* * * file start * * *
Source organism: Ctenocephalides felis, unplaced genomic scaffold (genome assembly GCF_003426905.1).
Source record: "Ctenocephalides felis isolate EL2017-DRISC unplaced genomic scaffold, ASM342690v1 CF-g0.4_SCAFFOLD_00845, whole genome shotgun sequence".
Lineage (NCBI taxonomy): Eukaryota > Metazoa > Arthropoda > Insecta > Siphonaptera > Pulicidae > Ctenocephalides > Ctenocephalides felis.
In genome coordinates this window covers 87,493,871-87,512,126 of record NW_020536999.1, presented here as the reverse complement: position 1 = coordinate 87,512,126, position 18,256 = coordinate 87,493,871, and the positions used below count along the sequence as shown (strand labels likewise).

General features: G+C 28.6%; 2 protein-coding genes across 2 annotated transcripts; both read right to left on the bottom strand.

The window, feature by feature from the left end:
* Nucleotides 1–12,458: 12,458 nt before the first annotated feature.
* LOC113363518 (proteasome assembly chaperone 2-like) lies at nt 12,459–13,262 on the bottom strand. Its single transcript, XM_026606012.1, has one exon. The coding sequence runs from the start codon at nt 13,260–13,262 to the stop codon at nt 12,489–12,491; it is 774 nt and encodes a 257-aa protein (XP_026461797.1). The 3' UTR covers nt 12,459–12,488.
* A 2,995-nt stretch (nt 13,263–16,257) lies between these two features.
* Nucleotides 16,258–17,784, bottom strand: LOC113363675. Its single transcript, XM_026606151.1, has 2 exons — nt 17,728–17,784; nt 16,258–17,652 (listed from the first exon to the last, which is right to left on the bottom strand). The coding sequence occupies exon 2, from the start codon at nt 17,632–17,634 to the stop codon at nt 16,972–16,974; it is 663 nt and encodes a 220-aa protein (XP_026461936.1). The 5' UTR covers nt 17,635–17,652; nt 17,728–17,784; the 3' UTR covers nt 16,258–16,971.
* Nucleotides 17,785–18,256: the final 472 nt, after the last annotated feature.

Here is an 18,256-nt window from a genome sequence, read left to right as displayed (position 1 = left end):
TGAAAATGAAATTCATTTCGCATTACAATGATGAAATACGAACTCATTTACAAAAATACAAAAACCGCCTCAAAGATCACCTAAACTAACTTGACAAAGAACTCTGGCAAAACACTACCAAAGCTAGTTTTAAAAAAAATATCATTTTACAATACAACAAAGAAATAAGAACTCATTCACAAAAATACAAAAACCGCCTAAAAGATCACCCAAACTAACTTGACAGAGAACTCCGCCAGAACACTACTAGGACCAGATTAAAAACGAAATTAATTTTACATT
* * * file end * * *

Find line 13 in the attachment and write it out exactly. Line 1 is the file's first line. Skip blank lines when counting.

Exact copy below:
TGAAAATGAAATTCATTTCGCATTACAATGATGAAATACGAACTCATTTACAAAAATACAAAAACCGCCTCAAAGATCACCTAAACTAACTTGACAAAGAACTCTGGCAAAACACTACCAAAGCTAGTTTTAAAAAAAATATCATTTTACAATACAACAAAGAAATAAGAACTCATTCACAAAAATACAAAAACCGCCTAAAAGATCACCCAAACTAACTTGACAGAGAACTCCGCCAGAACACTACTAGGACCAGATTAAAAACGAAATTAATTTTACATT